Suppose someone did you some favor and you say to him words of thankfulness, and then he replies, 'Sure' or Yeah I am talking to you'. What sense should you make of 1. sure and 2. Yeah I am talking to you? In other words, what are the definitions of the 'sure' and the 'Yeah I am talking to you' in the context in question?

Are'nt they a *** way of speaking?
1 2
Suppose someone did you some favor and you say to him words of thankfulness, and then he replies, 'Sure' or ... and the 'Yeah I am talking to you' in the context in question? Are'nt they a *** way of speaking?

Not a native speaker of English, but I'd hazard a guess that sure might be "you're welcome" in a very casual, informal way. I have no idea about the other one.
What do you mean by the *** way of speaking?
I haven't had a chance to hear any *** speaking so far.

qt
Suppose someone did you some favor and you say to him words of thankfulness, and then he replies, 'Sure' or ... 1. sure and 2. Yeah I am talking to you? In other words, what are the definitions of the 'sure'

You're welcome.
and the 'Yeah I am talking to you' in the context in question?

Never heard that one.
Are'nt they a *** way of speaking?

Yes, IMO.

I filter all messages from google groups.
Students: We have free audio pronunciation exercises.
Suppose someone did you some favor and you say to him words of thankfulness, and then he replies, 'Sure'

Sure is a less formal version of "You're welcome".

In a way it is more gracious than you're welcome. It means of course he would do for you whatever he did. Either he considered it very little, and you are not indebted to him for what he did; or it was clearly some effort, he likes you enough or considers the two of you close enough that of course he would do it for you.

I really don't know what "You're welcome" means when people say it now. It was gracious originally, in the same way that "Sure" is, but now it is a platitude and I don't know how many people are in touch with its meaning.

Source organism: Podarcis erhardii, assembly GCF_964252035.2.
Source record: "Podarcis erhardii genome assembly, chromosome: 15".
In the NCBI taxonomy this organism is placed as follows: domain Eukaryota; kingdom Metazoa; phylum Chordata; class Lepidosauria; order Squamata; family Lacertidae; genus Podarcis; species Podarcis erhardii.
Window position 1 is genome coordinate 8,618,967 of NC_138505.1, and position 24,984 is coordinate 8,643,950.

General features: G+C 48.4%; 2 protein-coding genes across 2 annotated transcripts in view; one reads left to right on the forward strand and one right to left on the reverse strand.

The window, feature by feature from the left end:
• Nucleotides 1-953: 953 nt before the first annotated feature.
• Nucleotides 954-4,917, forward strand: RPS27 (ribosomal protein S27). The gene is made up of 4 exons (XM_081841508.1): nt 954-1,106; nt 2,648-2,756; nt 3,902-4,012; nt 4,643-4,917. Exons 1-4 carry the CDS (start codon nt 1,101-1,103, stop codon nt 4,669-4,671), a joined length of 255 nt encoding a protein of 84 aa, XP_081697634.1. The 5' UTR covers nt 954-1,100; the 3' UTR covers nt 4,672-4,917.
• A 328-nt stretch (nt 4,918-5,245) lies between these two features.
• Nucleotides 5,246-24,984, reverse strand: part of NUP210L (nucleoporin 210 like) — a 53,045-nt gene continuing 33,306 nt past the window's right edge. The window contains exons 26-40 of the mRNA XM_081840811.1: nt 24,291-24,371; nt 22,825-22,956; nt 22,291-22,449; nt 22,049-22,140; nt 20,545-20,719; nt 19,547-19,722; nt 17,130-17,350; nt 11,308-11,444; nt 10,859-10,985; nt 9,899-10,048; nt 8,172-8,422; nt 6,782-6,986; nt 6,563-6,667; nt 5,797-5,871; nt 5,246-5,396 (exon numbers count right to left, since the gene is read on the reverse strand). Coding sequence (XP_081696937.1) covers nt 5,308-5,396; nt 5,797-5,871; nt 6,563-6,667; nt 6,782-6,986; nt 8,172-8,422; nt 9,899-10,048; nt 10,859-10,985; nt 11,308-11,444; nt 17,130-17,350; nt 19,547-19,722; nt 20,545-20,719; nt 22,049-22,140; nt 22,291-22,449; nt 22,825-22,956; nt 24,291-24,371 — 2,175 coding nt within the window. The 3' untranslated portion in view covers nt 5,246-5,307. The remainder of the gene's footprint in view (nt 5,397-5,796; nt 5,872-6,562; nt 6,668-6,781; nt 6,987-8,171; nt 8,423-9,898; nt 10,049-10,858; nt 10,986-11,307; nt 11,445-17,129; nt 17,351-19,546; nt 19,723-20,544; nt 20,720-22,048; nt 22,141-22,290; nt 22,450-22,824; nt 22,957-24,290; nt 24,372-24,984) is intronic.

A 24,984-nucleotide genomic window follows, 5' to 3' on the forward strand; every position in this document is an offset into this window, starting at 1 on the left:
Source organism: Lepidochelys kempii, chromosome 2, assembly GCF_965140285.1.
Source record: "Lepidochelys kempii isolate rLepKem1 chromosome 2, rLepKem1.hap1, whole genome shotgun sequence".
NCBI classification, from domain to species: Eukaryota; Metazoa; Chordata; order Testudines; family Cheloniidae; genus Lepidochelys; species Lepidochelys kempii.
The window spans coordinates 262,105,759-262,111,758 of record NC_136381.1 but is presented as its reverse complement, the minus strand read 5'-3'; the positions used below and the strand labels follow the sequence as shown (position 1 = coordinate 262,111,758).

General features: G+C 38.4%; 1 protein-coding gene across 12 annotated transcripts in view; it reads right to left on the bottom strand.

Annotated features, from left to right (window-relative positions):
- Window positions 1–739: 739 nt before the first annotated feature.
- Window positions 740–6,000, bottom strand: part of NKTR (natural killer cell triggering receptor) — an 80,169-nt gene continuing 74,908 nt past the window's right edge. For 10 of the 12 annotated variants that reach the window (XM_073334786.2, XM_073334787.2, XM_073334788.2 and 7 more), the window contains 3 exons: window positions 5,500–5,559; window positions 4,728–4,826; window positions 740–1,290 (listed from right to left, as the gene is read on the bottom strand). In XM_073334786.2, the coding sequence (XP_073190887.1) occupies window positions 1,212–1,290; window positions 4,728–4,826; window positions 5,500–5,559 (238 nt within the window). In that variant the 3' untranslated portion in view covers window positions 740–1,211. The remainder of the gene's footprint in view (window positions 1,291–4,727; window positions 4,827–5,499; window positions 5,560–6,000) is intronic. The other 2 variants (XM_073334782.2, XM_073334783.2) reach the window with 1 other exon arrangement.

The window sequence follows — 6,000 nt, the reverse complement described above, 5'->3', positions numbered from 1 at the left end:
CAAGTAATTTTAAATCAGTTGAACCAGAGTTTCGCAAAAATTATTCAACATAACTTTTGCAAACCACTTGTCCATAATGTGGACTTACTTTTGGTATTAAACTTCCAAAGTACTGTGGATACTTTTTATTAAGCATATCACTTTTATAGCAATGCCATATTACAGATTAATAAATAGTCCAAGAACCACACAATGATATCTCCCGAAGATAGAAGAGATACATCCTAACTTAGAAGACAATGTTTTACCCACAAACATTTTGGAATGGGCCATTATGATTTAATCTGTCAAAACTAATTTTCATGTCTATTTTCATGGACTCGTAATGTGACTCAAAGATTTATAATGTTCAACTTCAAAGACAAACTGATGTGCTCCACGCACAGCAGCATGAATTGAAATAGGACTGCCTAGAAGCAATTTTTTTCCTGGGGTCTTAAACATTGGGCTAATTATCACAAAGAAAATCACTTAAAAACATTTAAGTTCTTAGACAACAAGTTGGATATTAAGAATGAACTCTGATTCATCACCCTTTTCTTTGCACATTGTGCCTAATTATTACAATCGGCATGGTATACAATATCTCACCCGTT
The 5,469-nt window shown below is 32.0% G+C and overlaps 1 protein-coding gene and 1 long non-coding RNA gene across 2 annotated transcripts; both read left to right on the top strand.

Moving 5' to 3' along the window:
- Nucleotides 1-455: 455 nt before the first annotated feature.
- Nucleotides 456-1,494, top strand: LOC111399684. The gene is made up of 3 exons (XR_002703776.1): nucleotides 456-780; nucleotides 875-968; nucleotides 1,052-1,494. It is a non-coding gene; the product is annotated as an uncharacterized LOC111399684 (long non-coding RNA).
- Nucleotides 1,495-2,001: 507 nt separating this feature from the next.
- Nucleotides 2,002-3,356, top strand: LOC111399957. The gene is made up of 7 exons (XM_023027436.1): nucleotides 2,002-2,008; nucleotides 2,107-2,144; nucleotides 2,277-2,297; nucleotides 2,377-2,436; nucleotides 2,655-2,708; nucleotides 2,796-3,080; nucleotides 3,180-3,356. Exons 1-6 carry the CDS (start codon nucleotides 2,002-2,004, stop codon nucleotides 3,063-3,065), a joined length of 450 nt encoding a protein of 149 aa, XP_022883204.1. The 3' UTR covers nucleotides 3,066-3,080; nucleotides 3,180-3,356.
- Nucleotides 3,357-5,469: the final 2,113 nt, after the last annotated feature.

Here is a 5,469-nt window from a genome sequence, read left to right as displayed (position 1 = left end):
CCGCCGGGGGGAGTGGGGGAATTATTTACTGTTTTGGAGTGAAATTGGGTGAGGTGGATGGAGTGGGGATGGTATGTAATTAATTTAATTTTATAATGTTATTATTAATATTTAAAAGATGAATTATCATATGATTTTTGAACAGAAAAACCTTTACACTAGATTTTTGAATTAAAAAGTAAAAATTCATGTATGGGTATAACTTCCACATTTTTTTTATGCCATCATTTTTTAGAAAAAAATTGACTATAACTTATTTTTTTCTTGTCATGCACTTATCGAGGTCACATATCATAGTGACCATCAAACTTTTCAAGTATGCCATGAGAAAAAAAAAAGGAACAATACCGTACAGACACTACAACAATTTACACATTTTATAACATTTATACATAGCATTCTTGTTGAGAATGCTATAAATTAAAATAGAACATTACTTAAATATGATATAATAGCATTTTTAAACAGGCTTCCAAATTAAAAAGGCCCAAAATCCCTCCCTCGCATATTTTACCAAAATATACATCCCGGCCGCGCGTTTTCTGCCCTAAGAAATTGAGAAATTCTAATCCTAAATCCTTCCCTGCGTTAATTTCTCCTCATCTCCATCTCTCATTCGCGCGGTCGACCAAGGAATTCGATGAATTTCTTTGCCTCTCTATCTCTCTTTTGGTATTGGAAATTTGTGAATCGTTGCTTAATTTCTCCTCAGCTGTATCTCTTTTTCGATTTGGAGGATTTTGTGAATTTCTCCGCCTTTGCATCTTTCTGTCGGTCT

or Yeah I am talking to you'.

If he says this, you should get on your Harley and get out of there quick. At the very least you should get your hands off his girl friend.
What sense should you make of 1. sure and 2. Yeah I am talking to you? In other words, what ... and the 'Yeah I am talking to you' in the context in question? Are'nt they a *** way of speaking?

I don't know what that means. But it sounds harsh for the first one, Sure, which is a nice, pleasant, normal way of speaking.
Posters should say where they live, and for which area they are asking questions. I was born and then lived in Western Pa. 10 years
Indianapolis 7 years
Chicago 6 years
Brooklyn, NY 12 years
Baltimore 26 years
Suppose someone did you some favor and you say to him words of thankfulness, and then he replies, 'Sure'

Sure is a less formal version of "You're welcome". In a way it is more gracious than you're welcome. It ... likes you enough or considers the two of you close enough that of course he would do it for you.

I see. Many thanks.
Suppose someone did you some favor and you say to him words of thankfulne=ss, and then he replies, 'Sure' or ... and the 'Yeah I am talking to you' in the context =A0in question? Are'nt they a *** =A0way of speaking?

I'm a native speaker of English, U.S. version, and I've never heard the second reply to a thank you. It sounds weird and meaningless. Could you give us the context in which you heard or read it?

"I'm talking to you" is generally said in a threatening way by someone in authority, parent to child or police to miscreant, demanding attention, obedience or action.
Paul
Teachers: We supply a list of EFL job vacancies
Suppose someone did you some favor and you say to him words of thankfulness, and then he replies, 'Sure' or ... and the 'Yeah I am talking to you' in the context in question? Are'nt they a *** way of speaking?

I'm a native speaker of English, U.S. version, and I've never heard the second reply to a thank you. It sounds weird and meaningless. Could you give us the context in which you heard or read it?

Sorry. It seems difficult for me to give the context, which will reveal the identity of a person who is sure to remain anonymous in this connection.
"I'm talking to you" is generally said in a threatening way by someone in authority, parent to child or police to miscreant, demanding attention, obedience or action.
Many thanks.
Paul
Suppose someone did you some favor and you say to him words of thankfulness, and then he replies, 'Sure'

Sure is a less formal version of "You're welcome". In a way it is more gracious than you're welcome. It ... is, but now it is a platitude and I don't know how many people are in touch with its meaning.

This is a wild guess. It might have come from 'You are welcome to benefit from the benefit I have given you' or 'I like you for whatever you have asked'?
"I'm talking to you" is generally said in a threatening way by someone in authority, parent to child or police to miscreant, demanding attention, obedience or action.

Or by a belligerent drunk, responding to a questioning or confused reaction from the person he's just gratuitously insulted. (IME anyway.)

Odysseus
Site Hint: Check out our list of pronunciation videos.
Show more